Keyboardist James Lloyd lends a hand on a couple tracks. The title track - along with the punchy "Why Not You," toward the end of the set - both feature Lloyd as writer, producer and guest keyboardist. "James is very clear about what he hears in a song and what he sees as the end result," says Beasley, who previously enlisted Lloyd for a track on For Her ("Coolness," which shot to number 5 on the smooth jazz charts). "You just have to trust that the end result is going to be good, because with James, it always is. Sometimes you get too close to a project and you have to step back, and for those two tracks I just stepped back, because I knew they were in good hands."
The island groove of "She Moves Me" takes Beasley into territory that he hadn't explored in previous projects, with highly favorable results. "Hands down, that's my favorite song on the album," he says with no hesitation. "That was the first time I ever wrote anything in a reggae style. It's a beautiful song that goes through various time changes. It just grooves. It moved me when I was recording it, and it still moves me whenever I hear it."
"Sugar Puddin'" is a sensual track wherein Beasley's alto sax work atop the churning backbeat creates the perfect union of the sweet with the spicy - a fitting combination, given the origins of the title. "Sugar Puddin' is actually a slang term that we used in the South, where I spent my summers with my grandparents," says Beasley. "It could be a reference to a little girl, or a girlfriend, or any girl who moves your heart in some way. Now, as I got older, I started to understand the more spicy definition of the term." He pauses to elaborate, then thinks better of it. "I'll just leave the rest to the imagination."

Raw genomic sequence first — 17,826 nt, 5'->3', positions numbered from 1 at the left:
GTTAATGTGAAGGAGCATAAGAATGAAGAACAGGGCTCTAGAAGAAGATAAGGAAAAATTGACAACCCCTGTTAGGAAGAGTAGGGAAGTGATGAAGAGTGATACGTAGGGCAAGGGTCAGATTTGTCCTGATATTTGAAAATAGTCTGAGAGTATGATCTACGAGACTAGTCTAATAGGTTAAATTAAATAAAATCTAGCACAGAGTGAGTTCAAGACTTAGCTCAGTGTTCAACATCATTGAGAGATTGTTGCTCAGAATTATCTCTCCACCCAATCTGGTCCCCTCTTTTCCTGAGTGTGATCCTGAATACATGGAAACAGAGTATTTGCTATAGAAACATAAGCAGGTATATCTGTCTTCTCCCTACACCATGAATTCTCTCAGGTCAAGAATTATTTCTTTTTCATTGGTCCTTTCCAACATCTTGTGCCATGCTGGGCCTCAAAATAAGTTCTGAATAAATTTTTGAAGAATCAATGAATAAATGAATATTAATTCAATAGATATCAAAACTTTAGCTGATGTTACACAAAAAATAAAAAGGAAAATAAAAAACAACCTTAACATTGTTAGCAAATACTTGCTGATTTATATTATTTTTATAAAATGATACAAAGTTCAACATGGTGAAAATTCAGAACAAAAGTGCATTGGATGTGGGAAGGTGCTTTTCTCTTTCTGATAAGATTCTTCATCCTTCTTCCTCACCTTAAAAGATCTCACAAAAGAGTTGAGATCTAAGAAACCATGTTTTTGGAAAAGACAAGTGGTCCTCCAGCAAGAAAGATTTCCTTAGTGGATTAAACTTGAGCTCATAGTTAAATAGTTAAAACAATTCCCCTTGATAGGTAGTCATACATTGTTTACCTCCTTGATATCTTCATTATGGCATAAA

The heartfelt closer, "Willa Mae's Place," is a tribute to Willa Mae Brothers, a lady who gave Beasley some much needed direction many years ago when he was a student at Berklee College of Music in Boston. "When my parents were very far away, and I was dealing with different issues and challenges in my life - musically, personally, economically - she was there to really make sure that I considered all my options and made the right decisions," Beasley explains. "She was a foundation for me. She's gone now, but she made a big impact on my life."
From nostalgic tales of bygone role models to island interludes to spicy and passionate vignettes, Walter Beasley is musician of many stories - and is possessed of the various talents necessary to tell them well. Every one of these stories is a reflection of a unique musical vision that pays its respects to what has come before and makes ready for what's yet to come.
"For me, every song on here has a special meaning, and every song touches me in some kind of way," he says. "I listened to this record three times as much as any other record I've ever made, and I'm still listening to it. And I think people will get the same feeling when they listen to it, because I don't go too far from what moves me. I'm just taking it to that place where music moves you just because it's good."
Worldwide release set for January 24, 2007